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Reviewing Flash Applications

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Flash Applications

Look for potential Flash redirect issues.


SandBox Security Model

Flash player assigns SWF files to sandboxes based on their origin.

Internet SWF files sandboxed based on origin domains

Domain: - Any two SWF files can interact together within the same sandbox. - Explicit permission is required to interact with objects in other sandboxes.


local-with-filesystem (default) - The file system can read from local files only

local-with-networking - Interact with other local-with-networking SWF files

local-trusted - Can read from Local files, communicate to any server and access any SWF file.

“The sandbox defines a limited space in which a Adobe Flash movie running within the Adobe Flash Player is allowed to operate. Its primary purpose is to ensure the integrity and security of the client’s machine, and as well as security of any Adobe Flash movies running in the player.”

Cross Domain Permissions: A Flash movie playing on a web browser is not allowed access that is outside the exact domain from which it originated. This is defined in the cross-domain policy file crossdomain.xml. Policy files are used by Flash to permit Flash to load data from servers other than its native domain. If a SWF file wishes to communicate with remote servers it must be granted explicit permission:

    <allow-access-from domain=""/>

The API call loads a cross domain policy from a specified URL which may be different from the crossdomain.xml file.

Accessing JavaScript

A parameter called allowScriptAccess governs if the Flash object has access to external scripts. It can have three possible values: never, same domain, always. The default value is sameDomain which means that the SWF must be hosted on the same FQDN as the calling HTML in order to have access to the HTML's DOM. If allowScriptAccess is set to always then the SWF is granted access to the HTML's DOM regardless of where the SWF is hosted.

 <object id="flash007"> 
   <param name=movie value="bigmovie.swf">
   <embed AllowScriptAccess="always" name='flash007' src="bigmovie.swf"  type="application/x-shockwave-flash"> 

Developers who allow end-users to upload content to their site should consider allowing SWF uploads to be equivalent to allowing end-users to upload HTML. The default sameDomain permission means that a SWF will have access to the domain where it is hosted. If it is necessary to host end-user SWFs, then the best practice is to host the SWF on a separate domain that does not share cookies with the primary domain for the site. For further protection, developers can set the "Content-Disposition: attachment" header when serving the SWF which will instruct the browser to create an Open/Save/Cancel download dialogue instead of executing the SWF.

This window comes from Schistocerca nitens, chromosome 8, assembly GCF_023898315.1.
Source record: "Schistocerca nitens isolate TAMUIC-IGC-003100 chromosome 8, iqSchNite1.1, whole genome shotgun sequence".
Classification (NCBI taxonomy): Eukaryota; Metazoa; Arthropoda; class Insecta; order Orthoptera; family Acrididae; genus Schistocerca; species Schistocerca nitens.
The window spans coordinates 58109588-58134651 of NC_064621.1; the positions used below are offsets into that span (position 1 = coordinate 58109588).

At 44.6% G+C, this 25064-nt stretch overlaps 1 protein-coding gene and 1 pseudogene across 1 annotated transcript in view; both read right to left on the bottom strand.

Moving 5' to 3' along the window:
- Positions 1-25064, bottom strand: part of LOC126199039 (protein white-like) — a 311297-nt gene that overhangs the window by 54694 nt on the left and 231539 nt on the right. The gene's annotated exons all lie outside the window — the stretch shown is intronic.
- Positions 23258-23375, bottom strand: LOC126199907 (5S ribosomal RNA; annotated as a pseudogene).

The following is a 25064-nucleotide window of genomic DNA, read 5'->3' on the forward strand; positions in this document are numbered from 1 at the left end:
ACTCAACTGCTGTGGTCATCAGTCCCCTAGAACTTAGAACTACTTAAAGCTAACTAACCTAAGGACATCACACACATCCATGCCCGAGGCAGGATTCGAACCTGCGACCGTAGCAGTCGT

Shared Objects

Shared Objects are designed to store up to 100kb of data relating to a user’s session. They are dependent on host and domain name and SWF movie name.

They are stored in binary format and are not cross-domain by default. Shared objects are not automatically transmitted to the server unless requested by the application.

It is worth noting that they are also stored outside the web browser cache:

C:\Documents and Settings\<USER>\Application Data\Macromedia\Flash Player\#Shared Objects\<randomstring>\<domain>

When cleaning the browser cache, Flash sharedobjects survive such an action.

Shared objects are handled by the Flash application and not the client’s web browser.

Permission Structure

Domain - Domain sandboxes are in effect when a SWF is hosted on a web server.

  • Any two SWF files can interact when they are hosted on the same fully-qualified domain name (e.g. same-origin policy). They need explicit permission to read data from another sandbox.

Local - Local sandbox permissions are in effect when the SWF has been saved to the end-user's hard drive.

  • local-with-filesystem (default) - can read from local files only
  • local-with-networking
    • Communicate with other local-with-networking SWF files
    • Send data to servers (e.g., using XML.Send() )

local-trusted - A SWF must be hosted on the end-user's machine and the end-user must manually designate a folder to host local-trusted SWFs through the Flash Player settings manager.

  • May read from local files; read or send messages with any server; and script and any other SWF file.

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